Firefighters and police officers could have the same boss under a proposed overhaul of the relationship between emergency services.
Police and crime commissioners (PCCs) will be given the chance to assume control of overseeing fire services in their area under plans announced by the Government.
The elected officials will then be able to put in place a single "employer" led by a senior officer in charge of hiring all local fire and police personnel.
Unions attacked the proposals, while ministers say better collaboration will strengthen emergency services and deliver savings and benefits for the public.
New legislation will allow PCCs to take on the responsibility of the fire and rescue authority in their area "where a local case is made that it would be in the interests of economy, efficiency and effectiveness, or public safety".
A single employer could then be created under the PCC's governance and be led by a chief officer, who will need to be of chief constable rank.
Rules will be changed to allow fire service personnel to apply for the the role. Below that post, a senior fire officer would lead fire operations, while a deputy chief constable would be appointed to lead police activity.
A Government consultation setting out the proposals stressed that the distinction between operational policing and firefighting will be maintained.
A law that prevents a member of a police force from being a firefighter will remain, there is no intention to give firefighters the power of arrest and central government funding for the two services will remain separate.
Ministers claim the moves will improve efficiency and make it easier for the two services to share back office functions.
The reforms will also place fire, police and ambulance services under a statutory duty to consider opportunities for collaboration.
Matt Wrack, general secretary of the Fire Brigades Union (FBU), said there is "absolutely no case" for PCCs to take over fire and rescue services.
He said: "These are badly thought out proposals from a Government which couldn't care less about emergency services or those they employ.
"Police are law enforcers, while fire and rescue is a humanitarian service with a very different remit and culture."
Policing Minister Mike Penning said commissioners are accountable and "uniquely placed to improve the way the emergency services are delivered at a local level".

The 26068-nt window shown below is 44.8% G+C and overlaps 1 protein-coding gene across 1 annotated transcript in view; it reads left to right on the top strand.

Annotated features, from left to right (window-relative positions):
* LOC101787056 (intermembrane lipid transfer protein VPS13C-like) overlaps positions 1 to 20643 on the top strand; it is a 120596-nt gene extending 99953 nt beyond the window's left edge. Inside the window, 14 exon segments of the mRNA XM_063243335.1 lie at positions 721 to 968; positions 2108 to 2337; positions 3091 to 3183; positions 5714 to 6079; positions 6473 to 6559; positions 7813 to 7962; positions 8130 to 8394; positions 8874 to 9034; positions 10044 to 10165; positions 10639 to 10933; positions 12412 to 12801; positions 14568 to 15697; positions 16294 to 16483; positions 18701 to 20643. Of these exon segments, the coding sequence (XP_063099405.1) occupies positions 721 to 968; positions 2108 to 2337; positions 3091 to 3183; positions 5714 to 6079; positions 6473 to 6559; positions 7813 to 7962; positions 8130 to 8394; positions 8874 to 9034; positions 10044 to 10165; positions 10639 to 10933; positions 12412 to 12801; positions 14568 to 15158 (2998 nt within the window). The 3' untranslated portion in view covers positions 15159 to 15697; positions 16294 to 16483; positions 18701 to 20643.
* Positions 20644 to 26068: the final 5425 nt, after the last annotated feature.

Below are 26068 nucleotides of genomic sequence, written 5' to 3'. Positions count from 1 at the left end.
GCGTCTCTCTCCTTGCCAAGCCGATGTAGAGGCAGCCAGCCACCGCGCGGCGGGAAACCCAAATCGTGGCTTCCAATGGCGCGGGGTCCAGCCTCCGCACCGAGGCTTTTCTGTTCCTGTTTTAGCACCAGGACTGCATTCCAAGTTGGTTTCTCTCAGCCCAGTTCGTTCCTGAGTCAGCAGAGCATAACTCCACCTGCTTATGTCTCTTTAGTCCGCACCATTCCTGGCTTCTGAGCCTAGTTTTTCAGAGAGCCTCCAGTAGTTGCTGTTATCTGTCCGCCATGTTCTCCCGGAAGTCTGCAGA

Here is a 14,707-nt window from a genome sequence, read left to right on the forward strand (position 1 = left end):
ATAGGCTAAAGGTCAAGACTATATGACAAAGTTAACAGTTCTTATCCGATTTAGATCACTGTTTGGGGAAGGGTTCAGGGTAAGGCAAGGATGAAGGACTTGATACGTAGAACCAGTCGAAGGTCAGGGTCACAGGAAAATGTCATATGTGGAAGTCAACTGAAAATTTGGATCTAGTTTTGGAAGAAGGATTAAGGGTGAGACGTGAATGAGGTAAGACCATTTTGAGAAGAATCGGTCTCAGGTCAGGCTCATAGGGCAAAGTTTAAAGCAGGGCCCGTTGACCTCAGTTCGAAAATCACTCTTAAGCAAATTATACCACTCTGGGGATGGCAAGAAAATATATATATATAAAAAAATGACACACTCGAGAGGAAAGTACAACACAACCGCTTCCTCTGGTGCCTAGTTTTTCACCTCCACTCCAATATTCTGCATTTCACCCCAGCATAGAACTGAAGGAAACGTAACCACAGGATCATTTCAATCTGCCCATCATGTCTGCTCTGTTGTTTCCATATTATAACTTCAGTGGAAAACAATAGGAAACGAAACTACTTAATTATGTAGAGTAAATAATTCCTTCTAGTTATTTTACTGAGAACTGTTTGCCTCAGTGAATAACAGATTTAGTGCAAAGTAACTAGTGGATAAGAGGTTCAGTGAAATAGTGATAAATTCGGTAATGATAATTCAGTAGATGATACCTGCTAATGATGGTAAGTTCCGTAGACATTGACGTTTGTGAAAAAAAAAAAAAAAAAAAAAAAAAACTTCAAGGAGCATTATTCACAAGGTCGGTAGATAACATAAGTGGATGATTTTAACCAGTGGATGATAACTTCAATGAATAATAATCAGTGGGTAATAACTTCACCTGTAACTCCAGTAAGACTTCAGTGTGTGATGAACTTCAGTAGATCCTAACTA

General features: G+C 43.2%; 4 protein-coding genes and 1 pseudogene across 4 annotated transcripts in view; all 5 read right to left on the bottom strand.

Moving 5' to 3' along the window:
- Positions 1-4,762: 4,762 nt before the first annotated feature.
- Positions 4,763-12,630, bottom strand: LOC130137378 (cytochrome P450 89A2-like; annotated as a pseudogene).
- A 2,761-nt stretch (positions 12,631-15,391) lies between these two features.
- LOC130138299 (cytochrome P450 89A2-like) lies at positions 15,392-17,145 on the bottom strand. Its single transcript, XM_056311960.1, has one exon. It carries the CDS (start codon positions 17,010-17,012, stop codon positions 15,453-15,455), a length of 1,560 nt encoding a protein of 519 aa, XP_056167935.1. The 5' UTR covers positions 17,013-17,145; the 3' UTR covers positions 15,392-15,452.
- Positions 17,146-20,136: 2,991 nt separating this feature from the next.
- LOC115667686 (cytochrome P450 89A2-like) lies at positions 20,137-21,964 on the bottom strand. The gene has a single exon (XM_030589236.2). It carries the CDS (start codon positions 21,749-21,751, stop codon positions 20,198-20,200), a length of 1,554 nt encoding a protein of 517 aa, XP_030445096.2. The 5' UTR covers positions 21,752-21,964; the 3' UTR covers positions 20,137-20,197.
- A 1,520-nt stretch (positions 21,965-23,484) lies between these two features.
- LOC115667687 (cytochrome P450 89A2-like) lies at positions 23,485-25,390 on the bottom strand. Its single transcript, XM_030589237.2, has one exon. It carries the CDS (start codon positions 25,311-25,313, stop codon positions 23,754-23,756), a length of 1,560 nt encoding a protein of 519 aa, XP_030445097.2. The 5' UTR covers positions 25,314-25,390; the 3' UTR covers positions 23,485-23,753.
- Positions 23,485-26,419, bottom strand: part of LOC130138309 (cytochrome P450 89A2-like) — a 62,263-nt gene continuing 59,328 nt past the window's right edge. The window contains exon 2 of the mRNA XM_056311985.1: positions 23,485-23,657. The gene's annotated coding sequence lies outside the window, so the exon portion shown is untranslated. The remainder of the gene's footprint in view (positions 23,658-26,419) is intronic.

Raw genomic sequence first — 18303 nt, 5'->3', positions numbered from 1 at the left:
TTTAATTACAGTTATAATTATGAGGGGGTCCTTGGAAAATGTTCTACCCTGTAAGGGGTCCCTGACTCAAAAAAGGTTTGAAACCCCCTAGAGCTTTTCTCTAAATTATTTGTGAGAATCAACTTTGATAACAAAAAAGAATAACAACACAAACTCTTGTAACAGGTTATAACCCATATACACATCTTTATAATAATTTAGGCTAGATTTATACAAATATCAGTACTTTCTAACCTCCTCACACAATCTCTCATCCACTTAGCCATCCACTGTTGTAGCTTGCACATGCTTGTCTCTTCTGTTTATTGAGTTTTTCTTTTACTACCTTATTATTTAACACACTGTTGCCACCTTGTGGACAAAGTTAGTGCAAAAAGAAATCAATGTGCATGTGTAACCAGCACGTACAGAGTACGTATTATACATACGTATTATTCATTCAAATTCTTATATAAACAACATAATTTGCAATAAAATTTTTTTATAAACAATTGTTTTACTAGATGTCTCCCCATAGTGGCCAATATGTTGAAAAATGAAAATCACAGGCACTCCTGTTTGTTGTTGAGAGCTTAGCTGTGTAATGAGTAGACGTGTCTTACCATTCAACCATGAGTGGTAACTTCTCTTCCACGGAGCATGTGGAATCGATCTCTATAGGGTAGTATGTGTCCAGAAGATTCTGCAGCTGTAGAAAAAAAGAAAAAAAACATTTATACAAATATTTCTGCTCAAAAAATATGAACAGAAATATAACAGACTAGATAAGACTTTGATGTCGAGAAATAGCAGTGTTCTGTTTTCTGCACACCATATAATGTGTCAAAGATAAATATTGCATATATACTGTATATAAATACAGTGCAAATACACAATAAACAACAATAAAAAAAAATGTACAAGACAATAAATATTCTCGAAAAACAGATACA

He added: "It simply doesn't make sense for emergency services to have different premises, different back offices and different IT systems when their work is so closely related and they often share the same boundaries."
Fire Minister Mark Francois said the number of fires is falling each year, adding: "We want to remove any bureaucratic barriers to joint working and allow local leaders to make the arrangements that work best for them."
David Lloyd, of the Association of Police and Crime Commissioners, said they supported the proposals while "recognising that for a range of reasons ... not every area will wish to pursue these new opportunities."
Lynne Owens and Giles York, of the National Police Chiefs' Council, said in a joint statement that they welcome "any opportunity to enable the blue light services to work more effectively together in the public interest".
Other changes in the proposals include enabling a PCC to be represented on their local fire and rescue authority in cases where they do not assume responsibility of the organisations; giving the Mayor of London direct responsibility for the fire and rescue service in the capital; and encouraging local ambulance NHS foundation trusts to consider having PCCs represented on their council of governors.
The proposals come days after separate plans to expand the role of unpaid police volunteers.
Will Riches, vice chairman of the Police Federation, said: "Call me cynical but it all feels like musical chairs here.
"What concerns us, as a profession that relies on continuity and resilience, is that all these plans point in one direction: toward ways to do things cheaper rather than better."